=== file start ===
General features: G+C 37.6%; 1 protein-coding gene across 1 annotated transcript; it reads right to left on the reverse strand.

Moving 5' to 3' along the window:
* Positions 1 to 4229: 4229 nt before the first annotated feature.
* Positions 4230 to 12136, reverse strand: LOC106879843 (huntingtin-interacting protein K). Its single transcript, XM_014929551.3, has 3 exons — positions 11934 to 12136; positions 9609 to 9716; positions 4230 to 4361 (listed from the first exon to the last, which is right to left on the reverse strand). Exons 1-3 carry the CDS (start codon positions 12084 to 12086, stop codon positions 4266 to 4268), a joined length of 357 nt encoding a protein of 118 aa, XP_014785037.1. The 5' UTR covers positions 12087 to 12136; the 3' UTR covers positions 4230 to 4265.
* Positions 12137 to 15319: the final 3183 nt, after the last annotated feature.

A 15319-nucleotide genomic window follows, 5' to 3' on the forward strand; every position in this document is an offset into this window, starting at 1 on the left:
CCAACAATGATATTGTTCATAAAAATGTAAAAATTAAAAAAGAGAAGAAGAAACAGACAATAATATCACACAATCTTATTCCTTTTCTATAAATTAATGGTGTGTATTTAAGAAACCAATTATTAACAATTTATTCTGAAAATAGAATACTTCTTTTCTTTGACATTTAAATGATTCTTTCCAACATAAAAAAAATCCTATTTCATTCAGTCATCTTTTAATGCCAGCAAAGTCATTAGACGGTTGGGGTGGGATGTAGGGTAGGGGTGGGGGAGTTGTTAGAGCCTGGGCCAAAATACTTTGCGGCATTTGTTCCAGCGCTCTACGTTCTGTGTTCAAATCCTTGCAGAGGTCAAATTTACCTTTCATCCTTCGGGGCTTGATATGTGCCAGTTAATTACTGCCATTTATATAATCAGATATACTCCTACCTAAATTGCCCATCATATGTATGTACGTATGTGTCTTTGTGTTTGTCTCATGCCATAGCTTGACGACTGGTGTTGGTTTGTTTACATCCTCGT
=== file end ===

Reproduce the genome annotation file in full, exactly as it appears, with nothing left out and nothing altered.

General features: G+C 37.6%; 1 protein-coding gene across 1 annotated transcript; it reads right to left on the reverse strand.

Moving 5' to 3' along the window:
* Positions 1 to 4229: 4229 nt before the first annotated feature.
* Positions 4230 to 12136, reverse strand: LOC106879843 (huntingtin-interacting protein K). Its single transcript, XM_014929551.3, has 3 exons — positions 11934 to 12136; positions 9609 to 9716; positions 4230 to 4361 (listed from the first exon to the last, which is right to left on the reverse strand). Exons 1-3 carry the CDS (start codon positions 12084 to 12086, stop codon positions 4266 to 4268), a joined length of 357 nt encoding a protein of 118 aa, XP_014785037.1. The 5' UTR covers positions 12087 to 12136; the 3' UTR covers positions 4230 to 4265.
* Positions 12137 to 15319: the final 3183 nt, after the last annotated feature.

A 15319-nucleotide genomic window follows, 5' to 3' on the forward strand; every position in this document is an offset into this window, starting at 1 on the left:
CCAACAATGATATTGTTCATAAAAATGTAAAAATTAAAAAAGAGAAGAAGAAACAGACAATAATATCACACAATCTTATTCCTTTTCTATAAATTAATGGTGTGTATTTAAGAAACCAATTATTAACAATTTATTCTGAAAATAGAATACTTCTTTTCTTTGACATTTAAATGATTCTTTCCAACATAAAAAAAATCCTATTTCATTCAGTCATCTTTTAATGCCAGCAAAGTCATTAGACGGTTGGGGTGGGATGTAGGGTAGGGGTGGGGGAGTTGTTAGAGCCTGGGCCAAAATACTTTGCGGCATTTGTTCCAGCGCTCTACGTTCTGTGTTCAAATCCTTGCAGAGGTCAAATTTACCTTTCATCCTTCGGGGCTTGATATGTGCCAGTTAATTACTGCCATTTATATAATCAGATATACTCCTACCTAAATTGCCCATCATATGTATGTACGTATGTGTCTTTGTGTTTGTCTCATGCCATAGCTTGACGACTGGTGTTGGTTTGTTTACATCCTCGT